Knight Moves Sadoff From Technology Post Two Months After Loss
Two months after Knight Capital Group Inc. (KCG) lost $440 million in a computer malfunction, the trading firm reassigned the executive in charge of technology.
Steven Sadoff, who oversaw operations and technology at the Jersey City, New Jersey-based firm, was moved to a role building Knight’s clearing, prime brokerage and futures businesses. The company consolidated oversight of its finances and operations under a single executive, naming Chief Financial Officer Steven Bisgay to the added post of chief operating officer.
Knight was taken over by six Wall Street firms including Jefferies Group Inc. and Blackstone Group LP (BX) in August after losses associated with the software error depleted its capital. The investors, who paid $400 million for securities convertible into more than 70 percent of Knight’s equity, are represented by three new Knight directors.
“It appears that this was a result of recent events,” Rich Repetto, a New York-based analyst for Sandler O’Neill & Partners LP, said in a telephone interview. “They are shaking up the company a bit in the technology area.”
Bisgay will add the responsibilities effective immediately, the Jersey City, New Jersey-based company said yesterday in a statement. The market maker also promoted Brian Strauss to chief risk officer in a newly created role and began a search for a chief technology officer as well as an operational and technology risk manager.
Knight bombarded U.S. equity exchanges with erroneous orders on Aug. 1 as it began trading with the faulty software, according to Chief Executive Officer Thomas Joyce. The error caused volume to surge and prices to swing in dozens of securities.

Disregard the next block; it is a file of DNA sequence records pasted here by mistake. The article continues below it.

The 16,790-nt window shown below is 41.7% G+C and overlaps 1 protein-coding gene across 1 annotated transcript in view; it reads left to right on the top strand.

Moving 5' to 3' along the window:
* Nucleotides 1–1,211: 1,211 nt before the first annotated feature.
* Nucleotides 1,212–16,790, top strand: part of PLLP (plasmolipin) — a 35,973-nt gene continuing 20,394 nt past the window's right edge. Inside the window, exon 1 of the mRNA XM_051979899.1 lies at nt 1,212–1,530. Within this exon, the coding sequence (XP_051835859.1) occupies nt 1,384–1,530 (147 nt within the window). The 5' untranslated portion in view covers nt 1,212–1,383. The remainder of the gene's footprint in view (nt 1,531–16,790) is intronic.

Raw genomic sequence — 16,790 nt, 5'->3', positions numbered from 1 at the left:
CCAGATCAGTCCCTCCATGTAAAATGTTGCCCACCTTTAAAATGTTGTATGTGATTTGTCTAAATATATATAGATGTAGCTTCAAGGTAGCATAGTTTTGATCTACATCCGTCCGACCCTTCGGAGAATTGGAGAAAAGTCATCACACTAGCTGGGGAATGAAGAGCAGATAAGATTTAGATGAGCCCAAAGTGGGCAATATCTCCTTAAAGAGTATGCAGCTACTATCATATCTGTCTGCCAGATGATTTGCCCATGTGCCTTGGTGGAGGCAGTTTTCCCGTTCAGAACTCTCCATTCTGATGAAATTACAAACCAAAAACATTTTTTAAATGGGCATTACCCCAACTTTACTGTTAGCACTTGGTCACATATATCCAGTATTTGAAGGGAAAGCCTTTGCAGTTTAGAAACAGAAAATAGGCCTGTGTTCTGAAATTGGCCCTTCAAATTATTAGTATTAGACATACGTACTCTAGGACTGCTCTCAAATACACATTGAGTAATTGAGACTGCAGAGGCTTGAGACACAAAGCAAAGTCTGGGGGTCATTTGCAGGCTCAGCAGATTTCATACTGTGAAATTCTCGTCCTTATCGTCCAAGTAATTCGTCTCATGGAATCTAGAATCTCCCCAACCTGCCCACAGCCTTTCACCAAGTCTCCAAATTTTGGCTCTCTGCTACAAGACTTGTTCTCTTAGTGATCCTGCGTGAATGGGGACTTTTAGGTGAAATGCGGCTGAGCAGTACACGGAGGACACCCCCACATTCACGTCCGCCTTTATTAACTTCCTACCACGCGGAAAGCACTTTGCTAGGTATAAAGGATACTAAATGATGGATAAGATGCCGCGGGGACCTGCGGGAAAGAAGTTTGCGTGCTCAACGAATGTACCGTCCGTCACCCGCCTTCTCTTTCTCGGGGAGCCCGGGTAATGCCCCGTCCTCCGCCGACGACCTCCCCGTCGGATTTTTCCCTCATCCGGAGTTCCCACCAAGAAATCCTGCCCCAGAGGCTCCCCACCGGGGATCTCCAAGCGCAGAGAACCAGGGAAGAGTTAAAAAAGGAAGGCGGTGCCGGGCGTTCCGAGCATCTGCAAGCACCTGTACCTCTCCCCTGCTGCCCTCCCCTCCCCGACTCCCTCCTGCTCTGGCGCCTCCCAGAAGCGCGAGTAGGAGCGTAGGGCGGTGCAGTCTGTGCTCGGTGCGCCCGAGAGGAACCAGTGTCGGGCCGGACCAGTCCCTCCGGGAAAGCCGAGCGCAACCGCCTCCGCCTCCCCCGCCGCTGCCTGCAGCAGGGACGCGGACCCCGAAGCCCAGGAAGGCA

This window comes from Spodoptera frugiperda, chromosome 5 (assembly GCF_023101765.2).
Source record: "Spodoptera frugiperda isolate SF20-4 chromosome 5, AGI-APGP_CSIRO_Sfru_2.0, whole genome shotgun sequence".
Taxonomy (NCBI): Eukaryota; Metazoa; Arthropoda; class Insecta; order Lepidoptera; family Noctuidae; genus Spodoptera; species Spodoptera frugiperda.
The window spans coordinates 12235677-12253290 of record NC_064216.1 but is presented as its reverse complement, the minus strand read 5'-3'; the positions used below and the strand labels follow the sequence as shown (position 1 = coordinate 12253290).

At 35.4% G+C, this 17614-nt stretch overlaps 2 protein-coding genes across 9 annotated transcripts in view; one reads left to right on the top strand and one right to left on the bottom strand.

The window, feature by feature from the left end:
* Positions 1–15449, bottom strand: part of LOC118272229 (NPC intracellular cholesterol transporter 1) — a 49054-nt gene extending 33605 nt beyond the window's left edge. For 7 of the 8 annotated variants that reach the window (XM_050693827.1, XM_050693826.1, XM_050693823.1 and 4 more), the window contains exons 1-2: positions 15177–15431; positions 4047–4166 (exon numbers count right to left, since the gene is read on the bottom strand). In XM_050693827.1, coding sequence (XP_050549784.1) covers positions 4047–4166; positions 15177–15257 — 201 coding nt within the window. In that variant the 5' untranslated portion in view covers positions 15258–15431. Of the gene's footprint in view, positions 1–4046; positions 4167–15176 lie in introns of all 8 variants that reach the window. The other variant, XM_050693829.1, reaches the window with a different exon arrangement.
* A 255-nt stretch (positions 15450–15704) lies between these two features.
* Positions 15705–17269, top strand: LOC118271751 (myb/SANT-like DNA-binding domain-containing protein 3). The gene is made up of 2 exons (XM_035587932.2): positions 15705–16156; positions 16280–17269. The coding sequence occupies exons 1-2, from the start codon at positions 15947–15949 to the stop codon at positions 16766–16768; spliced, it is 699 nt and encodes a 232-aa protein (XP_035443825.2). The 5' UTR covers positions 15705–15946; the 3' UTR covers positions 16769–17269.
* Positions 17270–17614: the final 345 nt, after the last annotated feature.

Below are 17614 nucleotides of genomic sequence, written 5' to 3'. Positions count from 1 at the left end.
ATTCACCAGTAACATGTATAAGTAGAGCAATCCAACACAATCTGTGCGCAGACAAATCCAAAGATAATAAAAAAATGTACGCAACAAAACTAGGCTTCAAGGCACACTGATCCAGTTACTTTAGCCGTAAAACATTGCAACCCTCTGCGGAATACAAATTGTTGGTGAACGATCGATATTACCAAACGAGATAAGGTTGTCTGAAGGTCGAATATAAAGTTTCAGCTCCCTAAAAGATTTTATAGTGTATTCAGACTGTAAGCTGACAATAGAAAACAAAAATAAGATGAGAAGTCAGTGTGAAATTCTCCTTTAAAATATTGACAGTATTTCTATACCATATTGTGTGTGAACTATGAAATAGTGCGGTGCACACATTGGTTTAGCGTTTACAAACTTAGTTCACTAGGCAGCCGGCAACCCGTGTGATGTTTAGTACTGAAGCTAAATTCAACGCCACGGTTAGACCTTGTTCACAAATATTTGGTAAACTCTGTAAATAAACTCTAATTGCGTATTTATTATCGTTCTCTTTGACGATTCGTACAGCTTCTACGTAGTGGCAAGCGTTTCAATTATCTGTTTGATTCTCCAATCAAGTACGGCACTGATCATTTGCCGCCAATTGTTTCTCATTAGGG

“After careful consideration, we concluded it was best to consolidate responsibility for all financial, operational and technology risk under a single executive,” Joyce said in the statement.
Knight said earlier this week that Joseph Wald, head of trading algorithms for institutional clients, had left to “pursue other opportunities.” The move was unrelated to the Aug. 1 events, said Kara Fitzsimmons, a spokeswoman for Knight.
The shares fell 0.8 percent yesterday to $2.57 and have lost 75 percent since the trading error.
In addition to Knight’s debacle, exchange operator Bats Global Markets Inc. pulled its initial public offering in March after failing to get its own stock to trade and Wall Street firms lost hundreds of millions of dollars when Nasdaq OMX Group Inc. mishandled Facebook Inc.’s public debut in May.
Richard Ketchum, the chief executive officer of the Financial Industry Regulatory Authority, said more discipline is needed from brokers.
“Firms need to re-examine how prepared they are to deal with inevitable problems,” Ketchum said at a Security Traders Association conference. That involves “ensuring that there’s someone on the trading desk always with responsibility to make a determination on whether to stop the flow going to exchanges,” and “reviewing how quickly that order flow gets stopped,” he said.
Sal Arnuk, a partner at Themis Trading LLC and frequent critic of U.S. market structure, said incentives paid by exchanges to attract orders have put too much emphasis on speed among the high-frequency traders who account for most trades.
The implementation of rules known as Regulation NMS in 2007 has led to a fragmented market in which orders are executed on 13 exchanges, several alternative venues, more than 40 dark pools and through other broker-dealer systems. The rules drove a focus on speed and led to the expansion of order types for high- frequency firms, Joseph Mecane, head of U.S. equities at NYSE Euronext, said Sept. 19 at a conference in Washington.
“It’s a game of pick up the rebate,” Arnuk said in an interview on Bloomberg Television. “Race to zero in speed, be first in line to pick up the exchange rebates, have the best cutting-edge algo. The combination of this is what’s caused the systemic risk in the marketplace especially over the last few years.”
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